A Sunday morning drive along Center Point’s River Road ain’t what it used to be.
The drive from east to west still begins beneath the stunningly beautiful canopy of old pecans, oaks, elm and cypress. The undergrowth opens up in a few places to give the driver a few peeks at the Guadalupe River—just teasers leaving you wishing for more. Trouble is, the bigger view opening up on the other side of the road is a quarry neighbor’s nightmare. Thistles, thistles, thistles. Everywhere, musk thistles.
And what have our neighbors, the gravel quarries, done to stop the explosive proliferation of these awful weeds?
Martin Marietta Aggregates has made no attempt to control thistle growth on their property that adjoins River Road and Sutherland Lane. White seeds are drifting in the wind to all parts of the county. And beyond.
Drymala Quarry seems to be mounting a late poisoning of their thistle forest on Sutherland Road. Probably a high-powered chemical since Roundup® won’t kill thistles that are that tall. This quarry neighbor guesses they have a license to purchase those potent, federally regulated chemicals in large quantities, since Drymala obviously used a lot of whatever noxious chemical it is.
Do the quarries’ neighbors have a right to know what chemical compound Drymala has sprayed?
The runoff from whatever they are, those herbicides or herbicide, seeps directly into the river and is undoubtedly detrimental to the downstream neighbors as well as to fish and to river plants.
Could there have been some drift onto neighbor’s property or onto the roadway as they sprayed…?
Let us return to our tour.
Take a turn back onto River Road and you see the backside of Drymala’s quarry.
While county crews have mowed their side of the fence, the right-of-way, the quarry’s neglect presents a stark contrast.
Musk thistles run amuck on this part of Drymala land.
A monumental travesty will undoubtedly unfold next spring. These thistle seeds are already drifting across River Road. They drift, spreading hundreds of thousands of seeds, each one eager to bloom into a tall stalk of sharp thorns. Thorns that injure livestock and wildlife, while ruining the land, be it recreational, agricultural, or residential.
I see the wedge of ground that has been scrapped and gouged into an ATV-motocross facility. All the vegetation has been removed from the surface, leaving bare dirt. Prime river bottom dirt.
Can a thistle seed ask for more?
I know there is relief ahead. I am almost to TEXAS MONTHLY Magazine’s #3 swimming hole in Texas, the Brinks-Reese-Guadalupe crossing. But there’s no relief for me. This popular recreational spot, a haven for man since the days of the Native Americans, has not been spared. Musk-thistle seeds have made their way to the riverbank.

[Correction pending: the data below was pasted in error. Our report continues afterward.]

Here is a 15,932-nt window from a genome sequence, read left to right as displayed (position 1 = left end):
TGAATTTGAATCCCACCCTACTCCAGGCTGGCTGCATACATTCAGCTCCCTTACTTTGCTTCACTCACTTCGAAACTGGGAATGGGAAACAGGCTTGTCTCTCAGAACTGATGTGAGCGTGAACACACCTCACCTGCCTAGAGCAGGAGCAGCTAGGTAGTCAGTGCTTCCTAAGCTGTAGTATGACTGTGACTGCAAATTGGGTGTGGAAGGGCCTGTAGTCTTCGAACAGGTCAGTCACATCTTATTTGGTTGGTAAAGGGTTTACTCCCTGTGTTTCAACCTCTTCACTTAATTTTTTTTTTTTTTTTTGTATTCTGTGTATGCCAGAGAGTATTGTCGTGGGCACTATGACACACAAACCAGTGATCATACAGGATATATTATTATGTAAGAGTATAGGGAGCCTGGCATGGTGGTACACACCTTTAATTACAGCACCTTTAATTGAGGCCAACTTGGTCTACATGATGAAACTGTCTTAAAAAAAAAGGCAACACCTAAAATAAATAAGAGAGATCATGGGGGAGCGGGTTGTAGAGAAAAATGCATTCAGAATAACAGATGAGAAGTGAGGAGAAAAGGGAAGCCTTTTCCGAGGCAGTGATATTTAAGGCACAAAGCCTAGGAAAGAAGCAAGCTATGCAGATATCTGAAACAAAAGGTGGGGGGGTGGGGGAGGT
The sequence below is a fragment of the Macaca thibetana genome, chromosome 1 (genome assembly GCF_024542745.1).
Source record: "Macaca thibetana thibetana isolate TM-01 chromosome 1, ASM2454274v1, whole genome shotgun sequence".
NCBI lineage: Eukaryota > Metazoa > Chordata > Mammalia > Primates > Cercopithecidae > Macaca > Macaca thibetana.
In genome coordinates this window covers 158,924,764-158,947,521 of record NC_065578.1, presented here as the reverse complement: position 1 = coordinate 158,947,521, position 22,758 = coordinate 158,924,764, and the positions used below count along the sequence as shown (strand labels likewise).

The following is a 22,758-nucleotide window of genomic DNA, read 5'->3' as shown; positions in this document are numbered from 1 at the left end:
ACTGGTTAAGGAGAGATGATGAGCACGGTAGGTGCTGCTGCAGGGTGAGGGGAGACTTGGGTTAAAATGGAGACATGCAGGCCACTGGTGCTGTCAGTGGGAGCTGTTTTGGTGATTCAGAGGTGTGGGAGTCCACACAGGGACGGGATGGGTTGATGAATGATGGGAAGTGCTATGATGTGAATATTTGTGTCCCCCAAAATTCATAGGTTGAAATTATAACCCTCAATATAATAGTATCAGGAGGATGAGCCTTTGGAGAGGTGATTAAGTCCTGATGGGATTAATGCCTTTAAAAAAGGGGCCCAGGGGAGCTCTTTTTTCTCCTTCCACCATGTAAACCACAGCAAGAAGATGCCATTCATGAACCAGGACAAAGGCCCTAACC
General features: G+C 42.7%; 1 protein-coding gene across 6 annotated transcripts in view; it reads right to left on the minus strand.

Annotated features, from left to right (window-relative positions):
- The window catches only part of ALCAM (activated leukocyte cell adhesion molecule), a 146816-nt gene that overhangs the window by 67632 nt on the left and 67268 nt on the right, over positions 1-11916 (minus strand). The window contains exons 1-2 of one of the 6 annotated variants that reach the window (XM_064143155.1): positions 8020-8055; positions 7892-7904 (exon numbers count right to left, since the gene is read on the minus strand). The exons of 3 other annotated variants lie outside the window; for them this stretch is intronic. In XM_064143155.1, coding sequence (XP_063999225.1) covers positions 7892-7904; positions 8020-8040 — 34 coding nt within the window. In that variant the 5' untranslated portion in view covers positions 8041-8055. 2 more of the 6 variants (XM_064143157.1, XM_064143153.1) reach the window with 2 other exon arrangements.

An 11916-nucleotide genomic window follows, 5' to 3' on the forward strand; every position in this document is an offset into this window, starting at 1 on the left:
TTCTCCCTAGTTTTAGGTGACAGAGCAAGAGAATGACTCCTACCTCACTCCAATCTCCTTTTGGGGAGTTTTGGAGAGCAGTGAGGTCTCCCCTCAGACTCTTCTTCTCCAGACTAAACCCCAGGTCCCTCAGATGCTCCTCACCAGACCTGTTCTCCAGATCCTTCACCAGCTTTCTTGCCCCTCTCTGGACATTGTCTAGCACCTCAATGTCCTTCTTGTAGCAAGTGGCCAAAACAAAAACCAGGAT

Thankfully, those weeds have not germinated in huge numbers. Not yet. Were they seeded from the unattended quarry berms a few feet above the river?
A return to Highway 27 is encouraging. Martin Marietta has removed thistles along this heavily traveled roadway. Well, maybe not so encouraging. Neighbors wonder why this international corporation controls the musk thistle at their high profile front fence that runs alongside the highway, but ignores the infestation beyond the view of Highway 27 motorists.
Then there is Wheatcraft, situated on the river bank.
Neighbors suspected the berms along Highway 27 were strategically located to hide the dismal reality inside the pits. These berms have now become a seedbed for the musk thistle. Wheatcraft Materials Incorporated has also made a sloppy attempt at control with herbicides.
Do neighbors have a right to expect more appropriate thistle control, given the high risk of chemicals soaking into the soil, the river’s alluvial system and the main river stream?
Quarry neighbors also suffer from unattended quarry thistles, and nearby farmers and ranchers lose the productivity of their land, since these weeds aren’t suitable as agricultural feed and they are sharp and tall, poising injury to livestock and wildlife.
Removal is impossible with the annual seeding from the quarries as well as the seed bank lying dormant from previous years. Any method of control is labor intensive, time consuming, expensive and frustrating. Neighbors can attempt to pop a few out of the ground but this is impossible when faced with a blooming bumper crop. Do we spray and kill everything in site? Do we mow and destroy the wildflower seed bank forever? Unfortunately, the musk thistle blooms and seeds in sync with our native wildflowers.
The quarries are not operating on this Sunday but thistle seeds are still blowing in the wind, soon to land and germinate.
Wouldn’t it all be better, if gravel quarry owners would simply make concerted efforts to control thistles on their property, before they morph from seeds to weeds?